“I want you to change something,” Turner told the songwriter. “I want a bridge, and I want the key to go up. And I want the ending to be big and celebratory, so I can do my thing. Let’s just cut loose.”

“She was absolutely right,” Knight says today. “Before, it was a great song. But when Mike and I rewrote it to have a bridge and a key change – she knew exactly what she was saying. And if you combine that with the fact that it was Tina Turner, and the title itself – there are so many moving parts that make this thing work… There’s nothing better than ‘the best’, is there? By definition. And that’s her.”

The full-throttle makeover was released as a single on 2 September 1989 and immediately took its place among the best Tina Turner songs. Though it peaked at No.15 in the US, it went Top 5 in Australia, the UK and around Europe, and now stands as Turner’s most iconic track.

“It wasn’t written for her, but it was meant for her,” Knight says. “It was always meant for her… She shared her story with the world, and to be able to be victorious in the end, instead of a victim – this song captured that for her.”

In the decades since its release, The Best has become an anthem of empowerment for every type of occasion. US President Joe Biden played it after delivering his acceptance speech in November 2020; Netflix TV show Schitt’s Creek returned to it three times, in three different ways, across its six seasons, including an a cappella version performed during the show’s finale – the long-awaited wedding between David Rose and Patrick Brewer. “Because of that show, it became the wedding anthem for the LGBTQ+ community,” Knight says. The song’s durability has also seen it covered by everyone from Céline Dion to James Bay and Wynonna Judd. But “it’s so well known by Tina”, Knight observes, “when people do it, it’s like an homage to her… It just keeps going. It really has a life of its own.”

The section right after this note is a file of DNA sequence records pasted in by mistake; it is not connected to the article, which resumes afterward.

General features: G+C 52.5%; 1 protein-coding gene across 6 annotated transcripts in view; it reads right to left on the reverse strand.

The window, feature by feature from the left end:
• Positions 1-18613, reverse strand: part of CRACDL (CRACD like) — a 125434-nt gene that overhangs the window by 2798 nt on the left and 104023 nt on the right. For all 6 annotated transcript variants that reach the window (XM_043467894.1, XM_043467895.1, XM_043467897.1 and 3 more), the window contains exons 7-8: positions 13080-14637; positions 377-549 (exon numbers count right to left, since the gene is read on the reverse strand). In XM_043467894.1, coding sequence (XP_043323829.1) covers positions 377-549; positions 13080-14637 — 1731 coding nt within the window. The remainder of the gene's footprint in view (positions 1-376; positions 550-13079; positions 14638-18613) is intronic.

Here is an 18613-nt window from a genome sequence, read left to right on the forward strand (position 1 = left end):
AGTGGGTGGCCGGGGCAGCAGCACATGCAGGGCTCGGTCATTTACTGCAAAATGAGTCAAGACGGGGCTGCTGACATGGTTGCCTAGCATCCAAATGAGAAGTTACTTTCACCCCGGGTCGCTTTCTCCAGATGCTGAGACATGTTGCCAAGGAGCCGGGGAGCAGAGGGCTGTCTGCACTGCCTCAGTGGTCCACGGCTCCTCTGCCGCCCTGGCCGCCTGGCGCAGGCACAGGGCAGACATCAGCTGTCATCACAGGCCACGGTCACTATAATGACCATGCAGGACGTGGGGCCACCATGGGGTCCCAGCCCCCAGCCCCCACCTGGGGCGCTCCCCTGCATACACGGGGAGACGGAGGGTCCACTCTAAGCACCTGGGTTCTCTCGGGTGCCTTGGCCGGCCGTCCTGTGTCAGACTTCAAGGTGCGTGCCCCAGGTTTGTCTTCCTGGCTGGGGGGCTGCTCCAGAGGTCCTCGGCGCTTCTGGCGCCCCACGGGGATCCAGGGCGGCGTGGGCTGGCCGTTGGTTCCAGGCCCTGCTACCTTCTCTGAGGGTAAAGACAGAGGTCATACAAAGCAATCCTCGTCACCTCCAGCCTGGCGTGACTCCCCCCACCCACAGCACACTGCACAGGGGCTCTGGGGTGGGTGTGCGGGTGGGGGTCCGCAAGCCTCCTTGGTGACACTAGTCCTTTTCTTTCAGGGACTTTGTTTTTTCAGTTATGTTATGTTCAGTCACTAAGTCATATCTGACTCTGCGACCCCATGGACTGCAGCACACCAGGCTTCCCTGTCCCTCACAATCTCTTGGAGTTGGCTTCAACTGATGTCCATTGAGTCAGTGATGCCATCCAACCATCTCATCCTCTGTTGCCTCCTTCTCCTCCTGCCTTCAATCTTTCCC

“She was a Black artist that wanted to do rock’n’roll – she was different”

Definitive and with some of Turner’s finest vocal pyrotechnics, The Best tends to demolish everything else in its path. The other three Foreign Affair songs that Knight co-wrote with Albert Hammond, however, more than hold their own on the album – and allowed Turner to dig deeper into the rock music she had become increasingly drawn to throughout the 80s.

“I was a girl doing rock music, which was unusual,” Knight says. “Just like she was a Black artist that wanted to do straight up rock’n’roll – she was different, too. So I think, without even having to say anything, we just had that sympatico… Being empowered – especially as a woman, especially in those times – was so important to me.”